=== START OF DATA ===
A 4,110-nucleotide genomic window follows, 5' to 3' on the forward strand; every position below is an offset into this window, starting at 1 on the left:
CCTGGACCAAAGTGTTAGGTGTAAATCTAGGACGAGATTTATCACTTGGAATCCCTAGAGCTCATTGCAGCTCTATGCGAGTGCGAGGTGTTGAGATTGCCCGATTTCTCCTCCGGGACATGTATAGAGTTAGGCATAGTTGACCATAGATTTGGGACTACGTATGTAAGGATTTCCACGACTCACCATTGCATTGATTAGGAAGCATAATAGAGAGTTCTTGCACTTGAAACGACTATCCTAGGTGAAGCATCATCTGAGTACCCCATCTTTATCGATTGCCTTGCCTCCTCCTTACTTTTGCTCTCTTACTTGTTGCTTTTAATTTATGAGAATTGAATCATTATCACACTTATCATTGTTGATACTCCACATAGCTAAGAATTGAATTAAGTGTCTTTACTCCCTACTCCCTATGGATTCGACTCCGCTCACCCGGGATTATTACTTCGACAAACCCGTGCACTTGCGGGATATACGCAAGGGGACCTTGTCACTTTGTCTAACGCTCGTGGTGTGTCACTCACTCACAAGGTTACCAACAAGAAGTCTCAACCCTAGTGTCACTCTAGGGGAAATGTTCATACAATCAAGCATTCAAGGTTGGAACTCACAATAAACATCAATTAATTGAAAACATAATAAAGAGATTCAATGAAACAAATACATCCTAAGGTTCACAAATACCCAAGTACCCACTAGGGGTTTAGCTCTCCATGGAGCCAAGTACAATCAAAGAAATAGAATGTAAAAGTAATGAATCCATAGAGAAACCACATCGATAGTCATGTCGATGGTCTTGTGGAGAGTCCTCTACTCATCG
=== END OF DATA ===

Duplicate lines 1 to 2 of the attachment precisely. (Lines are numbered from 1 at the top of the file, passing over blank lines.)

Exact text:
A 4,110-nucleotide genomic window follows, 5' to 3' on the forward strand; every position below is an offset into this window, starting at 1 on the left:
CCTGGACCAAAGTGTTAGGTGTAAATCTAGGACGAGATTTATCACTTGGAATCCCTAGAGCTCATTGCAGCTCTATGCGAGTGCGAGGTGTTGAGATTGCCCGATTTCTCCTCCGGGACATGTATAGAGTTAGGCATAGTTGACCATAGATTTGGGACTACGTATGTAAGGATTTCCACGACTCACCATTGCATTGATTAGGAAGCATAATAGAGAGTTCTTGCACTTGAAACGACTATCCTAGGTGAAGCATCATCTGAGTACCCCATCTTTATCGATTGCCTTGCCTCCTCCTTACTTTTGCTCTCTTACTTGTTGCTTTTAATTTATGAGAATTGAATCATTATCACACTTATCATTGTTGATACTCCACATAGCTAAGAATTGAATTAAGTGTCTTTACTCCCTACTCCCTATGGATTCGACTCCGCTCACCCGGGATTATTACTTCGACAAACCCGTGCACTTGCGGGATATACGCAAGGGGACCTTGTCACTTTGTCTAACGCTCGTGGTGTGTCACTCACTCACAAGGTTACCAACAAGAAGTCTCAACCCTAGTGTCACTCTAGGGGAAATGTTCATACAATCAAGCATTCAAGGTTGGAACTCACAATAAACATCAATTAATTGAAAACATAATAAAGAGATTCAATGAAACAAATACATCCTAAGGTTCACAAATACCCAAGTACCCACTAGGGGTTTAGCTCTCCATGGAGCCAAGTACAATCAAAGAAATAGAATGTAAAAGTAATGAATCCATAGAGAAACCACATCGATAGTCATGTCGATGGTCTTGTGGAGAGTCCTCTACTCATCG